WASHINGTON -- Commercial banks could lose their dominant position in the small-business lending market and not even know what hit them, a prominent industry consulting group warned.
Reporting on a study her firm conducted for the Association of Reserve City Bankers, an analyst for Furash & Co. said the "commercial banking industry's traditional small-business franchise is at risk" to nonbank competitors and changing market conditions.
And with few exceptions, "The banks in our survey do not see the depth and nature of the nonbank threat to their small-business lending franchise," added Cynthia Glassman, director of research at the Washington-based firm.
|It Really Adds Up'
In an interview, Ms. Glassman said the changing nature of competition may be difficult for bankers to see because they operate in well-defined local markets while competitors from outside the industry market their products nationally.
"When a Merrill Lynch makes a push in commercial lending, it may not show up as real big in any one market," she said, "But across the country, it really adds up."
Most Banks, she added, don't have the same opportunities to market nationwide.
Ms. Glassman said bankers should be particularly wary of proposals under consideration in Congress to create a secondary market in small-business loans.
"The threat to banks of such programs is that they facilitate the same type of disintermediation that has drained large commercial financing out of the banking industry," Ms. Glassman wrote.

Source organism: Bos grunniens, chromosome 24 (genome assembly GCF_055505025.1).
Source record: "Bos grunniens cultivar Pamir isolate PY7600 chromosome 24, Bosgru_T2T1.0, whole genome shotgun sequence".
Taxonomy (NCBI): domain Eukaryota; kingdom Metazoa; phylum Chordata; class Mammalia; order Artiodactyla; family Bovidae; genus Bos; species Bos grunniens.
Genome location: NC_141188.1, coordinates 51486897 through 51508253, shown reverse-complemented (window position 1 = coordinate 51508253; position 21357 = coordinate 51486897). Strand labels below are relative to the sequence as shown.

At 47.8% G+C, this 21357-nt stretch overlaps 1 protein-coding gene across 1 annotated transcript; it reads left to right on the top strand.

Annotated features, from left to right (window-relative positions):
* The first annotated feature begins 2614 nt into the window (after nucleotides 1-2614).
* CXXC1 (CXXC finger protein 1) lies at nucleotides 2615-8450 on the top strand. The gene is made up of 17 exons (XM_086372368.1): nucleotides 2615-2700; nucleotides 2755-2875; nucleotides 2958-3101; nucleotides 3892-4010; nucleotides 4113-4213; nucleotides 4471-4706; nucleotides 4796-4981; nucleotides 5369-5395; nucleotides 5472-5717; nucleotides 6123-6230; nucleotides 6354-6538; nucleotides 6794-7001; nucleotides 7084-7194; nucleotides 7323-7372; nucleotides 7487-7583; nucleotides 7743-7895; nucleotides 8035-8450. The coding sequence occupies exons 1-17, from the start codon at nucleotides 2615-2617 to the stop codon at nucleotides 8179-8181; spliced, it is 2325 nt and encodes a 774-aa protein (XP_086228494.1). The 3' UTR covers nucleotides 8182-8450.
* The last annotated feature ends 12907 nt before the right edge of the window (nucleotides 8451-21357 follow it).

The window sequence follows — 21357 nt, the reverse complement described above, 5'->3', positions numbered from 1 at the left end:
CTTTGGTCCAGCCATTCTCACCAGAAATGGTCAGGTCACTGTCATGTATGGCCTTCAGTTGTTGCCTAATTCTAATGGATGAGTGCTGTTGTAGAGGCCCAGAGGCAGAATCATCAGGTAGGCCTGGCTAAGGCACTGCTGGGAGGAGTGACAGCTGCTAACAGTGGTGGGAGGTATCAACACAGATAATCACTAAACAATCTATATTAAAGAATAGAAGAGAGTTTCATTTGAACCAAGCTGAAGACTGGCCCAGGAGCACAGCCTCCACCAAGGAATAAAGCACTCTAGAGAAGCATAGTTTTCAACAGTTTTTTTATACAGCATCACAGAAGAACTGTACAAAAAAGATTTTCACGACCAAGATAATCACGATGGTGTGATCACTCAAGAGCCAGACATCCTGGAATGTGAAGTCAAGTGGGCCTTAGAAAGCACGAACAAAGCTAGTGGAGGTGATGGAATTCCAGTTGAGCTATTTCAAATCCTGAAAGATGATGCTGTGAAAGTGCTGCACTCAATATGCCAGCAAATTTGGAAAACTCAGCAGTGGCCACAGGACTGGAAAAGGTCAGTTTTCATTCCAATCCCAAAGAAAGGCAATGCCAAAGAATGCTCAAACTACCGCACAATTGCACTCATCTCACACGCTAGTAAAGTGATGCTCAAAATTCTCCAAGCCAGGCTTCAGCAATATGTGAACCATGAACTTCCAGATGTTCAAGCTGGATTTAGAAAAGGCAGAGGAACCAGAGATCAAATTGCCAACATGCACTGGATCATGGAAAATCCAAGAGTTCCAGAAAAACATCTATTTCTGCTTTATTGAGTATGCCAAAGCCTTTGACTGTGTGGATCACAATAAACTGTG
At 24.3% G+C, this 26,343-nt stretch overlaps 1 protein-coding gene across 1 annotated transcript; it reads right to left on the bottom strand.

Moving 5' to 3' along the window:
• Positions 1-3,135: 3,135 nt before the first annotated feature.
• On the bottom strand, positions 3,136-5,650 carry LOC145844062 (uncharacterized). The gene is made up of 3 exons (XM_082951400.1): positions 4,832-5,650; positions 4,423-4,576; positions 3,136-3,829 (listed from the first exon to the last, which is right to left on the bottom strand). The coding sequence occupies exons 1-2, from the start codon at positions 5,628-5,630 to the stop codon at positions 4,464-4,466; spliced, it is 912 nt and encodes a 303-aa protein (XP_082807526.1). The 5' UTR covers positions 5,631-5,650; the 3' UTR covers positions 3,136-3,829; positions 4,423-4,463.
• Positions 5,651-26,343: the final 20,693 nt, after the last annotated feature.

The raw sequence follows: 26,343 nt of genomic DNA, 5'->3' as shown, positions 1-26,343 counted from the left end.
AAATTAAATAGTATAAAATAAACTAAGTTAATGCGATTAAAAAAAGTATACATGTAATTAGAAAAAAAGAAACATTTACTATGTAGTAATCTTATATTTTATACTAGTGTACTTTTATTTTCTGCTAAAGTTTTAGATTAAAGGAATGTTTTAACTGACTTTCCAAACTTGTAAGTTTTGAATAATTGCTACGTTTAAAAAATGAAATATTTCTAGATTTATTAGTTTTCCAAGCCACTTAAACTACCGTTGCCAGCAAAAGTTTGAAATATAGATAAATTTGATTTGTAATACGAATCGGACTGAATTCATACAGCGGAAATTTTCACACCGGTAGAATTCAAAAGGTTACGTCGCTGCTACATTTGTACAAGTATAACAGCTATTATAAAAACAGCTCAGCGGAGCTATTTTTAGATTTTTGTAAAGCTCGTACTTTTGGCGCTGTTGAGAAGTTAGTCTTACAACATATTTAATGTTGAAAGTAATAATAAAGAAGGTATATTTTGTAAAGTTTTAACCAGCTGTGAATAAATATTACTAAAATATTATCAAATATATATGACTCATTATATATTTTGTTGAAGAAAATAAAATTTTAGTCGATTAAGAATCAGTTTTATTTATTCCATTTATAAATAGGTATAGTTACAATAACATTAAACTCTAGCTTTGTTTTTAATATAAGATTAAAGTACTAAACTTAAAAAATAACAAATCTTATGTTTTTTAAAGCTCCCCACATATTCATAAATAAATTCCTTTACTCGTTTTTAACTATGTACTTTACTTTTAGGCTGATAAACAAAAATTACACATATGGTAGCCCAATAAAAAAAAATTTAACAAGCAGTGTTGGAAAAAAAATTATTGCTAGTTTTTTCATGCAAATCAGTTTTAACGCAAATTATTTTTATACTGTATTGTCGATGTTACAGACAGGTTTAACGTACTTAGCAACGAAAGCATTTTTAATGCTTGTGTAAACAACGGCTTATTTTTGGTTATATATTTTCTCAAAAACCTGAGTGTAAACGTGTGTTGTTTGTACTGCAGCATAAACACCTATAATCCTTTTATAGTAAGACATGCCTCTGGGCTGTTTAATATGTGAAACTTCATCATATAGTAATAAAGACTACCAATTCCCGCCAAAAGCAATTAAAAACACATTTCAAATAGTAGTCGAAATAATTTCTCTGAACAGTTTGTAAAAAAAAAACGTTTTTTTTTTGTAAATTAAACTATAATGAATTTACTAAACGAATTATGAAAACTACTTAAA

In the interview, she said banks should be particularly concerned about the development of a secondary market with implicit or explicit government guarantees.
"That will take the market away from intermediaries that make loans to hold in their portfolios, as banks do, and give it to those that originate loans to sell, rather than hold," she said.
Urges a Number of Steps
The result would be similar to the way in which the mortgage lending business was transformed by the secondary market agencies, shifting volume from thrifts to mortgage bankers, she said.
Ms. Glassman said banks, individually and as an industry, should take a number of steps to maintain their share of the small-business market:
* Continue to press for regulatory relief legislation.
* Support effort to require other types of lenders to make the same kind of fair-lending disclosures as banks do. Without such reporting by other, banks "will continue to take the heat" for problems such as the credit crunch.
* Reduce the "hassle factor" for customers by making regulatory impediments transparent as possible.
* Fight nonbank competitors by leveraging the industry's inherent advantages. For example, Ms. Glassman said, securities firms are viewed by businesses as companies that "want to sell you something. That's perception banks can market against."